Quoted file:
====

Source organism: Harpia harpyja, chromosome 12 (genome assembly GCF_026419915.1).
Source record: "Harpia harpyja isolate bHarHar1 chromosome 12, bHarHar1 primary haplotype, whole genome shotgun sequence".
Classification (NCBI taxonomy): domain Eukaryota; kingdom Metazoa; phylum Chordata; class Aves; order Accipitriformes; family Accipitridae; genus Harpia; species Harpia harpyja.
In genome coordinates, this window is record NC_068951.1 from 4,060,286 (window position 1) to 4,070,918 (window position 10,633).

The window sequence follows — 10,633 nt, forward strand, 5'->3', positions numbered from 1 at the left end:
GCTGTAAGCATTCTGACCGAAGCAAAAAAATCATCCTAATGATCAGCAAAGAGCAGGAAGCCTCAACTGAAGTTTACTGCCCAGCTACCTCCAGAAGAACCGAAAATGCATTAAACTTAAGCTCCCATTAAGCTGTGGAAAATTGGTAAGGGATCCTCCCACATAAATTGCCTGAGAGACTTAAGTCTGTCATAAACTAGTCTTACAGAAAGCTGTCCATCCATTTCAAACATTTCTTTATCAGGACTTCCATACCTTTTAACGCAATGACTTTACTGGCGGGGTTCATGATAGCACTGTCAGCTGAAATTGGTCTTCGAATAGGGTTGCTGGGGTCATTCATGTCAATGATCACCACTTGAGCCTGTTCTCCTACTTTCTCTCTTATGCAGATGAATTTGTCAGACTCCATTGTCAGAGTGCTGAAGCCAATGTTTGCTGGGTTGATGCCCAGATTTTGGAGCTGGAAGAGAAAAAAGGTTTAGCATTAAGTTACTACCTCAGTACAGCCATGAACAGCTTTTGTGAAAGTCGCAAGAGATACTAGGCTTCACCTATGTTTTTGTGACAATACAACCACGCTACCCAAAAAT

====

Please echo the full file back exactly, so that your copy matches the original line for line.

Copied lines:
Source organism: Harpia harpyja, chromosome 12 (genome assembly GCF_026419915.1).
Source record: "Harpia harpyja isolate bHarHar1 chromosome 12, bHarHar1 primary haplotype, whole genome shotgun sequence".
Classification (NCBI taxonomy): domain Eukaryota; kingdom Metazoa; phylum Chordata; class Aves; order Accipitriformes; family Accipitridae; genus Harpia; species Harpia harpyja.
In genome coordinates, this window is record NC_068951.1 from 4,060,286 (window position 1) to 4,070,918 (window position 10,633).

The window sequence follows — 10,633 nt, forward strand, 5'->3', positions numbered from 1 at the left end:
GCTGTAAGCATTCTGACCGAAGCAAAAAAATCATCCTAATGATCAGCAAAGAGCAGGAAGCCTCAACTGAAGTTTACTGCCCAGCTACCTCCAGAAGAACCGAAAATGCATTAAACTTAAGCTCCCATTAAGCTGTGGAAAATTGGTAAGGGATCCTCCCACATAAATTGCCTGAGAGACTTAAGTCTGTCATAAACTAGTCTTACAGAAAGCTGTCCATCCATTTCAAACATTTCTTTATCAGGACTTCCATACCTTTTAACGCAATGACTTTACTGGCGGGGTTCATGATAGCACTGTCAGCTGAAATTGGTCTTCGAATAGGGTTGCTGGGGTCATTCATGTCAATGATCACCACTTGAGCCTGTTCTCCTACTTTCTCTCTTATGCAGATGAATTTGTCAGACTCCATTGTCAGAGTGCTGAAGCCAATGTTTGCTGGGTTGATGCCCAGATTTTGGAGCTGGAAGAGAAAAAAGGTTTAGCATTAAGTTACTACCTCAGTACAGCCATGAACAGCTTTTGTGAAAGTCGCAAGAGATACTAGGCTTCACCTATGTTTTTGTGACAATACAACCACGCTACCCAAAAAT